The school paid about $100,000 for 29 high-definition video displays bright enough to be seen in direct sunlight and tough enough to withstand Midwestern heat, humidity and snowstorms.
Adding the 55-inch SunBrite screens to Camp Randall Stadium in Madison, Wis., "allows our fans access to video they didn't previously have, which is a critical part of the game-day experience," said Justin Doherty, the university's senior associate athletic director.
SunBrite's recent sale is part of a boom in outdoor digital displays, a growing industry with more than $1.8 billion in sales, according to trade publication CE Pro. The pricey screens have become so popular in public spaces and private homes that their use has acquired its own nickname: techorating.
SunBrite is "in one of the hottest industries, which is outdoor digital signage," said Cameron E. Hill, who is interim chief executive as a new owner, SnapAV, takes over.
The products can play back the last touchdown, act as an electronic concierge or screen a film for guests in the backyard. They differ from indoor TVs in their picture clarity and ability to stand up to the elements outdoors.
SunBrite's screens are designed and made by the company's 60 employees and can be found locally at Disneyland, Dodger Stadium and the Huntington Library. Major casinos, cruise lines, zoos, parks and the military are customers.
SunBrite got its start in 2004, the brainchild of Larry Kaiser, who had spent decades manufacturing audio-visual products. His co-founder was an electro-mechanical engineer named Tom Weaver.
The two met at a country club and talked about how tired they were of watching sports on their indoor TVs on days when the weather was beautiful, Hill said.
Taking a traditional indoor set into the outdoors didn't work well; viewers could barely see the picture because of the sunlight, and the set had to be rolled back in the house afterward because even a slight drizzle would wreck it.
"Their idea was to make a weatherproof, outdoor-rated television," Hill said, "so that even in the worst climates, you could watch your sports games outside. Plus, it would be able to be permanently installed outside."
Buyers usually were homeowners "who might have an outdoor kitchen, perhaps a swimming pool — everything but an outdoor TV," Hill said.
But the commercial opportunities for outdoor video signage were soon apparent. In 2006, he said, "the Cincinnati Reds knocked on our door and said that they wanted to put digital signage in their stadium."
SunBrite was first in what would become a crowded and competitive arena. Others with a global reach and deeper pockets have been entering the market, such as
The head start has been crucial to SunBrite's success, along with an emphasis on product innovation and vigorously seeking patent protection for their improvements, such as a 2011 airflow system to cool the LCD panel and allow longer exposure to direct sunlight. Three years later, SunBrite pushed through another cooling patent to improve the units' ability to operate in extreme heat.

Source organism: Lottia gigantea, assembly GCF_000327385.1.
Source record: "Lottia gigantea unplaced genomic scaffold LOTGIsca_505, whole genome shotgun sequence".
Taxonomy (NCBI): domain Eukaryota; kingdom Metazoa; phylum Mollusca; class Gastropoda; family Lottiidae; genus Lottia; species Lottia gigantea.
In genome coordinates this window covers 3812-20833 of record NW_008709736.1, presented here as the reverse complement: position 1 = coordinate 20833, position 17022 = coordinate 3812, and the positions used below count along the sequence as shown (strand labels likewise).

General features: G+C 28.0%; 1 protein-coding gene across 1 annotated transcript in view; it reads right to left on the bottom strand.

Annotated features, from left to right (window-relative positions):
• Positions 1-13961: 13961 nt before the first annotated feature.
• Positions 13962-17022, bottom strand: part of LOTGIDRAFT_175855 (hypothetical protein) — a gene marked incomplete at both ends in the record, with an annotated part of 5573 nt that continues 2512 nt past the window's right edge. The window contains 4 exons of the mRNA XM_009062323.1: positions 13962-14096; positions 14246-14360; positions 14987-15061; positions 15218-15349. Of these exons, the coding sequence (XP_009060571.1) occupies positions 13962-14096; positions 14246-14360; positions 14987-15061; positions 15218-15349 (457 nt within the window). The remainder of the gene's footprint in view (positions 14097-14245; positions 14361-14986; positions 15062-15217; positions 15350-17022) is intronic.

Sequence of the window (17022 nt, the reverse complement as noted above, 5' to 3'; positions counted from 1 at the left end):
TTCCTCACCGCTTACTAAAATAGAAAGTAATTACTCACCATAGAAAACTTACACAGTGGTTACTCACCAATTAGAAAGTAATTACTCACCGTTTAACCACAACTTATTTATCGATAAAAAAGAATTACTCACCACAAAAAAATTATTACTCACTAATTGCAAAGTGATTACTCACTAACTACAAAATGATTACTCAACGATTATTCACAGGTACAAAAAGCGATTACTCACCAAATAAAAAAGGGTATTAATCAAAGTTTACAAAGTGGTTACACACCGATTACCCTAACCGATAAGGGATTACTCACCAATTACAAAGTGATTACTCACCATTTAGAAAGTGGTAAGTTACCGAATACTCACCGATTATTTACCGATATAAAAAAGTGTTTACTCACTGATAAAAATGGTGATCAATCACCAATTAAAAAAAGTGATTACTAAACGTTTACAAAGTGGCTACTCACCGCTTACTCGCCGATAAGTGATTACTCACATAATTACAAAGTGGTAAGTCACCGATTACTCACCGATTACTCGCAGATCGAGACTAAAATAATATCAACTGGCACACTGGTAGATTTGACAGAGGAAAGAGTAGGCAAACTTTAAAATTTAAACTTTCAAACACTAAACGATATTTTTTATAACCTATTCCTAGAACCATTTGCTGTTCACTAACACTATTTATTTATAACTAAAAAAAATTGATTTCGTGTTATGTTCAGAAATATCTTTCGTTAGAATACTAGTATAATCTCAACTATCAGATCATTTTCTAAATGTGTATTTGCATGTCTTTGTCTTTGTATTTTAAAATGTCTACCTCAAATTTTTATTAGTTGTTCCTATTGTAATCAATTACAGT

SunBrite is a private company that doesn't reveal sales, but financial data company FactSet pegged the firm's annual revenue at nearly $16 million. CE Pro says that SunBrite holds 57% of the residential market for outdoor televisions, with products that cost between $1,495 for a 32-inch screen and $8,900 to $9,895 for a 55-inch screen. A new 84-inch 4K ultra-high definition television hasn't been priced yet.
SunBrite was acquired by private equity firm Bunker Hill Capital in 2011. Along with the new private equity ownership came demands for more efficiency and higher sales, to bring a quick return on Bunker Hill's investment.
"Some things had to change in order to take advantage of the potential here," said Hill, who joined SunBrite as CEO in 2012.
"There was very little sophistication," Hill said. "Inventory was not identified by location, so you had people hunting for parts while the assembly line is waiting, idle, for their arrival."
The company also changed the way the video displays were put together.
"Before parts were assembled one by one," said Jonathan Dry, SunBrite's senior mechanical engineer. "Now, it's much more modular and there's never a break in the assembly process."
With the help of cross-training employees, a new supply chain and better access to inventory, the company "reduced assembly times by 40%," Hill said. Sales have been growing at 20% a year since he came on as CEO, he said.
"And from an employee standpoint," Hill added, "we're not that far above the number we had when I started, 50 to 56, but we are producing three times as much product."
There were design improvements, including switching from a plastic to an aluminum casing. Attention to detail was emphasized, such as weatherproofing parts and making sure screws and rubber washes fit snugly.
Dry said that his previous work at Nokia, where he was used to working with small smartphone screens, helped with the process.
"We were always told that if there was any air inside the phone, it was a bad design," Dry said. Some new SunBrite designs allowed for thinner displays because "we took the air out."
SnapAV, which makes and distributes audio, video and closed-circuit TV products, expanded into outdoor television and digital signage with its SunBrite acquisition in October for an undisclosed sum. "SunBriteTV is the unquestioned leader," is profitable and growing fast, John Heyman, CEO of Charlotte, N.C.-based SnapAV, told employees in a memo.
Hill saw a particular advantage: lower prices to make SunBrite products more competitive.
"When dealers purchase SunBriteTV products at SnapAV, they will be direct from the manufacturer," Hill said, delivering "value and service at significantly lower costs."